Linked by David Adams on Mon 19th Sep 2011 16:51 UTC, submitted by estherschindler
Intel With the Xeon 7600 line, Intel is finally using the 'R' word: RISC. It's targeting the mission-critical market dominated by Sun SPARC and IBM Power with the new chips, a first. Can the Xeon E7 processor deliver Intel's final blow to the RISC market, which includes its own Itanium?
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RISC versus CISC? REALLY?
by aaronmcohen on Mon 19th Sep 2011 22:25 UTC
aaronmcohen
Member since:
2011-09-19

I think it was Linux Torvolds who said that at the end of the day you are performing the same amount of work whether your processor is CISC or RISC. In full disclosure I work for Big Blue on the software side. My opinion is my own and doesn't represent anyone else living, dead, or yet to be born.

Will X86 appear in the high end? Of course they will. However as the article states RISC is not going away. At the top you are already seeing hybrid mainframes made up of x86_64 and power/RISC processors. The hybrid approach is to address specific workloads. The interesting thing is the intel machines that make it on the top500 are mainly driven by GPU and not CPU power.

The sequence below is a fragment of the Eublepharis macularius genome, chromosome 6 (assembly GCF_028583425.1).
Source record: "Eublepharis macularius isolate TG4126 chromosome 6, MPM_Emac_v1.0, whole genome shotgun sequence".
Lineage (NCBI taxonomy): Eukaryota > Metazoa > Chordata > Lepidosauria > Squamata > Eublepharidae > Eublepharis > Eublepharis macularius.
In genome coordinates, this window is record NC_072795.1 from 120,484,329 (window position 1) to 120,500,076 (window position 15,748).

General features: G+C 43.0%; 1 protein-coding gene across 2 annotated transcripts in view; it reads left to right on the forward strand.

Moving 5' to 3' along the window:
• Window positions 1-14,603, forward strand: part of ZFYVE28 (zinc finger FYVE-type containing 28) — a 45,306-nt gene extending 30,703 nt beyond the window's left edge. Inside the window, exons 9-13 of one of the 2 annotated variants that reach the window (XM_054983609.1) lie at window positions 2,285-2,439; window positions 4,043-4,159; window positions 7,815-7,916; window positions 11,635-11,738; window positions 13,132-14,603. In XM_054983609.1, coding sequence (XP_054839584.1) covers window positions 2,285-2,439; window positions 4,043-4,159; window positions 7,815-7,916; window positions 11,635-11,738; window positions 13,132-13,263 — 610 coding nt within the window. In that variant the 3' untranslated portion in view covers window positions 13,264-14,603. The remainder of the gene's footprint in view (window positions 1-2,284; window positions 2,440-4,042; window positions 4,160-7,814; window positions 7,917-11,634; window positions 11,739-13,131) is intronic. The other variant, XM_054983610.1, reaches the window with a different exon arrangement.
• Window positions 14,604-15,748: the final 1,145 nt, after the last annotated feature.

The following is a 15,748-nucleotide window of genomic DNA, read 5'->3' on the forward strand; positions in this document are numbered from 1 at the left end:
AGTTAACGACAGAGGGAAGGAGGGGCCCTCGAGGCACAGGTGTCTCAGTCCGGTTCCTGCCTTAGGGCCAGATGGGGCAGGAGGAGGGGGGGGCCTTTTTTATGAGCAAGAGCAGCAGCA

The top is about raw efficiency and governance. As I quoted before, the difference between RISC and CISC workloads is negligible but it is what surrounds the processor that makes the difference. RISC based mainframes have nearly 100% workload efficiency which is very important at the top. It may not be important for a desktop but for data centers it is. Since data centers drive the Cloud services that provided content for many of our connected ARM devices, this market is growing. If anything I believe X86 will be reducing in number. It will be slowly replaced from the bottom by ARM.

Now of course someone is going to state that you can buy enough cheep x86 machines to top the 500 list but you end up paying the difference and then some in electricity. Unless you are from a country that has cheap electricity or have your own renewable energy generator (wind turbine, geo thermal, etc...).

In short I agree that Intel will increase their numbers in the high end market but I don't think the RISC processor numbers will decrease, I think the high end market will get bigger mainly driven by cloud services and virtualization.

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